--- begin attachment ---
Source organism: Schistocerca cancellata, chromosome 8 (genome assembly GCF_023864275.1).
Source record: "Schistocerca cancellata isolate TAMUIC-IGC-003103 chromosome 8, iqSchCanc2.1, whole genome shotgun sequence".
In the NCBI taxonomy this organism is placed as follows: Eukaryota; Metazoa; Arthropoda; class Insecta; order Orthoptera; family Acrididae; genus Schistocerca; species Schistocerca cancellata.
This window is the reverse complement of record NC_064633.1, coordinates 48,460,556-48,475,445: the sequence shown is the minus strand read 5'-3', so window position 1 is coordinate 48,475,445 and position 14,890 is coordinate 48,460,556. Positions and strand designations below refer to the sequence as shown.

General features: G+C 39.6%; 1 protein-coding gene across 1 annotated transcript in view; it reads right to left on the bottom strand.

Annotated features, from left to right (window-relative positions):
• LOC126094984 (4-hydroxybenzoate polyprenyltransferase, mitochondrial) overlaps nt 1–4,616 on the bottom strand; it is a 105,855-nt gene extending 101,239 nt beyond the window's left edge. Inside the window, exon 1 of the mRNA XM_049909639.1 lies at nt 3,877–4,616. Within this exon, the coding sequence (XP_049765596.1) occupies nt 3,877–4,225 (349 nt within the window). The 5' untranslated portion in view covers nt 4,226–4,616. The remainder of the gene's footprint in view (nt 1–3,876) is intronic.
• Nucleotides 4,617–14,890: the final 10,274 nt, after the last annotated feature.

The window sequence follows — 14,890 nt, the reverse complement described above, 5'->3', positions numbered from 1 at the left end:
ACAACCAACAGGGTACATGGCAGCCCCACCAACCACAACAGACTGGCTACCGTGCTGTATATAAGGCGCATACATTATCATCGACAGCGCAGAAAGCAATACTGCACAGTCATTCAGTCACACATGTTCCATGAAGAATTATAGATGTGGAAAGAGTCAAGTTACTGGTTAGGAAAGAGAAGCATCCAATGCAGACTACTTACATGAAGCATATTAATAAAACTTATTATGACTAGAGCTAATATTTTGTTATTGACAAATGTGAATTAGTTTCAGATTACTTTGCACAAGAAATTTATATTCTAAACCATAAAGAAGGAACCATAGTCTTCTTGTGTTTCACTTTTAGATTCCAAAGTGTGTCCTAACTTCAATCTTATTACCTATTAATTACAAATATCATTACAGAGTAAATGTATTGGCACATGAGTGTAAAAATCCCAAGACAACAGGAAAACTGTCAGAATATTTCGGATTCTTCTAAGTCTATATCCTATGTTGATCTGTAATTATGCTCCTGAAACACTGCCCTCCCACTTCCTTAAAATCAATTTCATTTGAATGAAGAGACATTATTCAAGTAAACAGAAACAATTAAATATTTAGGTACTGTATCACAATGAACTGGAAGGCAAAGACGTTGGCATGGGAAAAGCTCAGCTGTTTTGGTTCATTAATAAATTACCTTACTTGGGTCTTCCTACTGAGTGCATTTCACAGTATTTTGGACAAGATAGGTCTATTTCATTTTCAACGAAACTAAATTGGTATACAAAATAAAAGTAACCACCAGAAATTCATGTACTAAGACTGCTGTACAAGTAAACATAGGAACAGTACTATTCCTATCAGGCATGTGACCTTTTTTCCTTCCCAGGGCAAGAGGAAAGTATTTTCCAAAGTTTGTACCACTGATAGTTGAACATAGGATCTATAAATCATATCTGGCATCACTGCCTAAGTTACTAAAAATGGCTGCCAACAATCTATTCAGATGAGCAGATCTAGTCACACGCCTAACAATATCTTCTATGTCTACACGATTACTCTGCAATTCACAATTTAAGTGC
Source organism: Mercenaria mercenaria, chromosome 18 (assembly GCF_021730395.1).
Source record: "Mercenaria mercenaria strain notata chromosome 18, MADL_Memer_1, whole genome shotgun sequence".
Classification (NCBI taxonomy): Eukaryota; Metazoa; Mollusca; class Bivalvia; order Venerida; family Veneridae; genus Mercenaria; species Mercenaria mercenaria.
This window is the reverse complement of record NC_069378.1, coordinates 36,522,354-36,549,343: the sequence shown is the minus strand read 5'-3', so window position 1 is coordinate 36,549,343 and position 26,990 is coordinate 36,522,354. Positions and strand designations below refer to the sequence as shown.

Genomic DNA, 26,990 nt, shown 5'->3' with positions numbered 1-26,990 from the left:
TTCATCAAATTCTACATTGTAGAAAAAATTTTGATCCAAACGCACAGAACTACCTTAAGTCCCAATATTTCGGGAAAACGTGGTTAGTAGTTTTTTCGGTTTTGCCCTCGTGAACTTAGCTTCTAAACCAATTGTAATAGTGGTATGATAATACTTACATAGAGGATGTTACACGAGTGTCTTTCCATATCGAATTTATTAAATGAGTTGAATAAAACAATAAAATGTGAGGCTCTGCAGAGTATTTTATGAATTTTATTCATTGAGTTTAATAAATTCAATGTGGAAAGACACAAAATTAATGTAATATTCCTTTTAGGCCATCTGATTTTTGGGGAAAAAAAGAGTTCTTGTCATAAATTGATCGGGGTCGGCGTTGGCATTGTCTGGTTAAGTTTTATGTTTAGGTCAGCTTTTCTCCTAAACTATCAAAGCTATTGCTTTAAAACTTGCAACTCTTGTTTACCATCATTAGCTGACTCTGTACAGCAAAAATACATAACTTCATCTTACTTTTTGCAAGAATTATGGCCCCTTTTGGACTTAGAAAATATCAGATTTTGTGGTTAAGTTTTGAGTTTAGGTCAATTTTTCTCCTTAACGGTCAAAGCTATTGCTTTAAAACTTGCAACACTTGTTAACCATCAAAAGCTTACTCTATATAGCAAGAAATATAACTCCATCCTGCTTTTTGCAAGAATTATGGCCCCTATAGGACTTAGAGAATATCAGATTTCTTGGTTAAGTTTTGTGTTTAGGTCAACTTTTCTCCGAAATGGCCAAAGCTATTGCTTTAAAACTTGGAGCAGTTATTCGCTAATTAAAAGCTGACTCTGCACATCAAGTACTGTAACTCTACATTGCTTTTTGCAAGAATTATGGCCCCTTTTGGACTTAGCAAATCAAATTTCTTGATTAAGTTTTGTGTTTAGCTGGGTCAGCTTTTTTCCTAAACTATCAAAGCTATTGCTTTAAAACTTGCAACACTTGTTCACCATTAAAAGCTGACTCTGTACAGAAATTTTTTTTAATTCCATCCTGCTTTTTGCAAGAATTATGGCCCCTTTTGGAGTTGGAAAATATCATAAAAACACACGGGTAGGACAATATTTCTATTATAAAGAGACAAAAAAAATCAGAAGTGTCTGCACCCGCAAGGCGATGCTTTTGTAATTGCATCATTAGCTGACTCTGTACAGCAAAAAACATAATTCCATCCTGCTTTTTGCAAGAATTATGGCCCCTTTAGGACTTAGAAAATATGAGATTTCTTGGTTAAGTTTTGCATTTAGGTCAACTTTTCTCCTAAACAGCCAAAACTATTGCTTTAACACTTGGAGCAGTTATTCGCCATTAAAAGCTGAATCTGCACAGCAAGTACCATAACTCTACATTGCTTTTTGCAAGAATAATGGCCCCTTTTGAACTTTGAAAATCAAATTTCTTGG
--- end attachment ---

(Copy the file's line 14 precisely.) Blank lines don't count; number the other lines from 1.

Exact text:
This window is the reverse complement of record NC_069378.1, coordinates 36,522,354-36,549,343: the sequence shown is the minus strand read 5'-3', so window position 1 is coordinate 36,549,343 and position 26,990 is coordinate 36,522,354. Positions and strand designations below refer to the sequence as shown.